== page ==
By choosing confidential mode, you can select an expiration date which will erase the message after a set amount of time (maybe just a day or two and tell employees they need to access it immediately). Using a password to access the email, you can ensure nobody else can open it unless they are who you originally sent it to. Other email services have encryption options, which work in the same manner.

Of course, there are several other ways to send the data securely. You could use an encrypted USB or another form of a removable storage device; however, if it gets misplaced or stolen, that information could be potentially retrieved. You could also send it via a chat service or text message on a phone; although, in this method, those messages do not get deleted often, expanding the window of possible unauthorized access.

Single sign-on (SSO) authentication allows users to access multiple accounts, services, and applications utilizing a single login (such as a username and password). I use SSO quite often in both my professional and business life, as Google’s suite of applications (which I love) allows for simple authentication across different domains. As we all know, remembering passwords for each service we use can be a chore, so SSO makes life much easier.

SSO achieves multiple-system authentication by four main steps. First, for this example, a user is presented with a website they wish to use. To gain access to the website, the site would send the user to a central SSO login tool, thus granting the ability for the user to enter their credentials. Next, the SSO domain would authenticate the entered credentials, either validate or deny the user and then create a token for that user (if they are approved). Finally, the user would then be sent back to the original website they were trying to access, but this time, they would be in possession of an embedded token which would serve as proof of authentication; with this token, they can access any websites and applications that share the central SSO domain (Swoop, 2019).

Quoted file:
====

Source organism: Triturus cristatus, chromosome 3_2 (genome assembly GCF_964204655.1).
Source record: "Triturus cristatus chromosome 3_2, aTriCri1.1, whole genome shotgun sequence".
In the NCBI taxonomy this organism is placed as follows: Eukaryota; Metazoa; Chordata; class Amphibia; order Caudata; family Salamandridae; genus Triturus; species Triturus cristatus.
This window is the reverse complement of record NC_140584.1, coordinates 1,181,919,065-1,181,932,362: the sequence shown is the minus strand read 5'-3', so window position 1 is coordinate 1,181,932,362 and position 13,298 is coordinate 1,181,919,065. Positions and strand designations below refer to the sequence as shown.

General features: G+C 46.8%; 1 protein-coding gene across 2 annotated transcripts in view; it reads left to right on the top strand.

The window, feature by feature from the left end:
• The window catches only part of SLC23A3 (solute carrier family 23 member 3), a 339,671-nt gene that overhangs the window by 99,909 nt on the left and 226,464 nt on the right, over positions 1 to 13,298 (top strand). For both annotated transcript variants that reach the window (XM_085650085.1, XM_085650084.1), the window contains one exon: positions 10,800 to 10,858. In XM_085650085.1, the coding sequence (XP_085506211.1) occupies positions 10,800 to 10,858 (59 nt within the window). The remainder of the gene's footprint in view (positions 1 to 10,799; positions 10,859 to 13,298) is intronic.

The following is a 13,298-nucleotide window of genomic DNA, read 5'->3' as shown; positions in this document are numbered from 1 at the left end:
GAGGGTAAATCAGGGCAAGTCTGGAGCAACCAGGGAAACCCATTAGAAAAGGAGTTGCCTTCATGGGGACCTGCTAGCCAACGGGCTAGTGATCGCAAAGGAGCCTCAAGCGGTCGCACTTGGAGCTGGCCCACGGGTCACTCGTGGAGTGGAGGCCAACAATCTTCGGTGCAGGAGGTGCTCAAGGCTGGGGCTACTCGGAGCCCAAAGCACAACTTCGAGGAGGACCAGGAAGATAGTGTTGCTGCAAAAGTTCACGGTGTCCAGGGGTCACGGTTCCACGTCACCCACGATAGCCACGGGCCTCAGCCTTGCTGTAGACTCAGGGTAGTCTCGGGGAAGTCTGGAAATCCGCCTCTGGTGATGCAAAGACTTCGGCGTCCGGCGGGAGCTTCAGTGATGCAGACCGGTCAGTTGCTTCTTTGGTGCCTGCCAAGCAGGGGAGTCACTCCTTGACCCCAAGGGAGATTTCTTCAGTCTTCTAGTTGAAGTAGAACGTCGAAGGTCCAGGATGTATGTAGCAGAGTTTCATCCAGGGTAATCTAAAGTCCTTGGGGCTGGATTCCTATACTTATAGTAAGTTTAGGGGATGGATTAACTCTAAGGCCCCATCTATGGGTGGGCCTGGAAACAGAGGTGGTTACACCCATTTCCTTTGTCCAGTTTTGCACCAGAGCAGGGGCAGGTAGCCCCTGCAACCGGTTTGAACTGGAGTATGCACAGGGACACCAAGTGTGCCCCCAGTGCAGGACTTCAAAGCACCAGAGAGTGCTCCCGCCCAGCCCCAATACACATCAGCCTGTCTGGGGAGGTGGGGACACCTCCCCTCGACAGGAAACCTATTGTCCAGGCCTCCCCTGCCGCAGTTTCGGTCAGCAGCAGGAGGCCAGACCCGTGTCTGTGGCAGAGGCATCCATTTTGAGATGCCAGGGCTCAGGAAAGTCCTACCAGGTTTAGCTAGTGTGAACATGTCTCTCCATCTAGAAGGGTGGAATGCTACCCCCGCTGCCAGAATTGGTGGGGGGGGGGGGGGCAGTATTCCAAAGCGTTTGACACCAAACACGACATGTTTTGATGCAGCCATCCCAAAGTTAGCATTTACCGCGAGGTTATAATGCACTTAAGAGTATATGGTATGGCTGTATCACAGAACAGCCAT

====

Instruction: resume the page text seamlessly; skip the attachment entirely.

SSO is quite secure with proper implementation as it eliminates the chance of using multiple weak passwords (and forgetting them) and makes it easier for administrators to manage and audit logins. By utilizing SSO, the vast number of usernames and passwords we have to remember (and are at risk for attack) are significantly limited, offering us the chance to focus on creating (and securing) a single, sophisticated SSO credential.

I hope this information helps you maintain control of your access to the digital world. As losing a single password can become quite the headache, it is crucial sometimes to use tech to access tech, if that makes sense.


Swoop. (2019, May 30). What Is Single-Sign-On Authentication & How Does It Work? Retrieved May 23, 2021, from

Colby, C. (2020, August 06). 9 rules for strong passwords: How to create and remember your login credentials. Retrieved May 23, 2021, from

Categories: Security

Leave a Reply

Please log in using one of these methods to post your comment: Logo

You are commenting using your account. Log Out /  Change )

Facebook photo

You are commenting using your Facebook account. Log Out /  Change )

Connecting to %s